An overview of research on promising gender-aware/sensitive and gender-inclusive/inclusive practices within primary and secondary education –generally and specifically in relation to STEM subjects and initiatives.
The ambition with this project is to systematise and add nuance to the existing body of knowledge about educational and instructional practices that are gender-aware/sensitive and gender-inclusive/responsive, focusing on the period 2000–2021 but with a horizon stretching back to 1970.
Basic assumptions concerning the nature and meaning of gender have changed significantly over the last 50 years: from an understanding of gender as biologically determined, across understandings of gender as a social construction and (binary) differences between girls and boys, to gender as a mode of differentiation and to theories of intersectionality.
These changes in concepts of gender are in line with developments in educational and instructional practices, shifting from (the idea of) a school appropriate for boys to an ambition of ‘gender-neutral’ educational practices in the 1970s. During the 1980s and until the early 200s, this was followed by the development of so-called pedagogies for boys and pedagogies for girls. The start of the new millennium saw the rise of ‘gender aware/sensitive’, ‘gender-inclusive’ and ‘norm-critical’ approaches to education and instruction, with the focus of interventions shifting from the child/adolescent to the performative effects of the norms and organisational forms of school, education and instruction.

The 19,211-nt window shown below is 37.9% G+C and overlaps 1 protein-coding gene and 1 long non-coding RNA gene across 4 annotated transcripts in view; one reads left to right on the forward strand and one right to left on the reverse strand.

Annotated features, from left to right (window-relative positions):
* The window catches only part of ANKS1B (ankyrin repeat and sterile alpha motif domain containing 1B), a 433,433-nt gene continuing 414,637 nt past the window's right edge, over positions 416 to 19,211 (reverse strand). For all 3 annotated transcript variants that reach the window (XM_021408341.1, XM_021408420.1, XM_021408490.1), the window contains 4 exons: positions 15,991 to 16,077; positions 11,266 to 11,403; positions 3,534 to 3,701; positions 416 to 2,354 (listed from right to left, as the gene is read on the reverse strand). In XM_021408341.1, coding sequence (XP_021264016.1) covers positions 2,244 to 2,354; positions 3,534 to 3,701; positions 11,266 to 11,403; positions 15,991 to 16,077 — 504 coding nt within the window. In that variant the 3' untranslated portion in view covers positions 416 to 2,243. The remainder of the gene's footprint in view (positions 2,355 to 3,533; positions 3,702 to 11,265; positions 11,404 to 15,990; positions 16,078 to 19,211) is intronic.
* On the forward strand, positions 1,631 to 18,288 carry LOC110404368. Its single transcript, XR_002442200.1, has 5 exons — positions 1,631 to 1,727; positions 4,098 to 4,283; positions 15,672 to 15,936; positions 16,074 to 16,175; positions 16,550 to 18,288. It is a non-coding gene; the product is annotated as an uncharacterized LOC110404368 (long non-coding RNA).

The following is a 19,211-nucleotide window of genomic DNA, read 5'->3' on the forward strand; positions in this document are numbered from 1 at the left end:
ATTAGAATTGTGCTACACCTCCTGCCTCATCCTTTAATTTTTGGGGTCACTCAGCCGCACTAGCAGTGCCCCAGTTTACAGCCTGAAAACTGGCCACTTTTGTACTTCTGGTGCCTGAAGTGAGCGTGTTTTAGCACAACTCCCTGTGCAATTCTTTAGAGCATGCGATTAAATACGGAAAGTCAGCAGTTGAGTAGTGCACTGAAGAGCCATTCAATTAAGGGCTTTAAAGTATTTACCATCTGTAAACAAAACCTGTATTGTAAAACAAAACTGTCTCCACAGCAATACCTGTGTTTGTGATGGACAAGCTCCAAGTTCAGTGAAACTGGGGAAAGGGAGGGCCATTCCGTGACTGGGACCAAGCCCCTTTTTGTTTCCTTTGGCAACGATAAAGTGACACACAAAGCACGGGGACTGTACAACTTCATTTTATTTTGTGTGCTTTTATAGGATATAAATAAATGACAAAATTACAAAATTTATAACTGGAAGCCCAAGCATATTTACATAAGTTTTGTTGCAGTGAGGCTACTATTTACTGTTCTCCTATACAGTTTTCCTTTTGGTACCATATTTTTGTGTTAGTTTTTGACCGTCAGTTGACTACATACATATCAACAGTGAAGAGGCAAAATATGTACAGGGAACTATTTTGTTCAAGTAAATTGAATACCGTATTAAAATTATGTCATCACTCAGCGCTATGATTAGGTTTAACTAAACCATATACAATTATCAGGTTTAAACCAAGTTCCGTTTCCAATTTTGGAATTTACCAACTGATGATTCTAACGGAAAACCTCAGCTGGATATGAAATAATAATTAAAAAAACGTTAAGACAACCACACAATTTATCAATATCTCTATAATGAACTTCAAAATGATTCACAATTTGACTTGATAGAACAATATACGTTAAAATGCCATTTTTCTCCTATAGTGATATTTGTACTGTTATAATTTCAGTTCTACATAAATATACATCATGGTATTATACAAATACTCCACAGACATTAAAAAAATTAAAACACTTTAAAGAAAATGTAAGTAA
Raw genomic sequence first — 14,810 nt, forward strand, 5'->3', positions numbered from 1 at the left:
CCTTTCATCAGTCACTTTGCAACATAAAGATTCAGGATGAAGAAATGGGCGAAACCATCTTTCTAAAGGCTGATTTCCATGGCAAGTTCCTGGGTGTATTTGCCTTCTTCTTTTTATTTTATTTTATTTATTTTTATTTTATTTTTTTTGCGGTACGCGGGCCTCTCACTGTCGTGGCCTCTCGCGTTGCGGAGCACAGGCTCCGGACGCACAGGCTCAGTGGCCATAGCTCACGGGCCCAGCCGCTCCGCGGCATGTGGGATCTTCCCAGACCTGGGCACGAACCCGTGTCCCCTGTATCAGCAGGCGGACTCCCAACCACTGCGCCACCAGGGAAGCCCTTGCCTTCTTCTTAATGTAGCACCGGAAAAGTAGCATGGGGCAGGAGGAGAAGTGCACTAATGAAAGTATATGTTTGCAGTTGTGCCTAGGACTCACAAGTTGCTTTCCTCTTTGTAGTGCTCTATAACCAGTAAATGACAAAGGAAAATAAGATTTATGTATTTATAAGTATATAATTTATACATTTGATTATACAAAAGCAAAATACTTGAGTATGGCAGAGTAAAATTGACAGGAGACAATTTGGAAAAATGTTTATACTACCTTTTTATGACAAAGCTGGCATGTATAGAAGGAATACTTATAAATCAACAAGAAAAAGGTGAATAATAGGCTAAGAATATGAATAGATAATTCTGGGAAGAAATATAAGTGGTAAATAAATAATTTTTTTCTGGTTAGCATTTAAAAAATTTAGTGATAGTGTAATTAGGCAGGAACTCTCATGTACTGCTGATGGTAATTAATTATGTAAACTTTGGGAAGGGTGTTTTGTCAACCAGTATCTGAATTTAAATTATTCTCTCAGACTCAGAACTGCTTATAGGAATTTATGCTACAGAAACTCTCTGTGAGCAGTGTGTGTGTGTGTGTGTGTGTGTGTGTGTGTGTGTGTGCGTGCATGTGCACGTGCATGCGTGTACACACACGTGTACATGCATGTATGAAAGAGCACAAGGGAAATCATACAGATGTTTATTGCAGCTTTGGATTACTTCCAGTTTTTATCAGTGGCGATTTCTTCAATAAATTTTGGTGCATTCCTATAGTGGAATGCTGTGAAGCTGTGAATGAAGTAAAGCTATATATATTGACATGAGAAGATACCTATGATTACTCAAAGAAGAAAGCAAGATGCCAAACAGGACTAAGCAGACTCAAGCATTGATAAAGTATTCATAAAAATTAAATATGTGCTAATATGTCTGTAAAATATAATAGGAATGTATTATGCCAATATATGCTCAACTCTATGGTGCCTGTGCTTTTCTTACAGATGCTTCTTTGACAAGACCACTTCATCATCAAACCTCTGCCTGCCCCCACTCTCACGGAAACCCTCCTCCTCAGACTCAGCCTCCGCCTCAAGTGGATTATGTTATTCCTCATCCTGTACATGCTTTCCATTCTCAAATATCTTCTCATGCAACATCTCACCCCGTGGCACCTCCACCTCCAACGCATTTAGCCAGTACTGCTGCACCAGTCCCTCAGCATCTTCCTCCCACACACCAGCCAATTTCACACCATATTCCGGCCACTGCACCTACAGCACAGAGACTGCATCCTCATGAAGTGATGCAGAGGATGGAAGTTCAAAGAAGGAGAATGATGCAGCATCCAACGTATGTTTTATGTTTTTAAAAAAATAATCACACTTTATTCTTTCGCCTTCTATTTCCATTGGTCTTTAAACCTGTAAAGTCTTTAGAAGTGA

The majority of the existing research literature focuses on the identification and critical discussion of either gender-blind and gender-exclusive practices and/or educational and instructional practices that are founded on binary gender distinctions.
This project seeks to offer an alternative perspective, partly by presenting promising gender-aware/sensitive and gender-inclusive practices through a study of the research literature, and partly by developing and applying a broader, intersectional understanding of gender.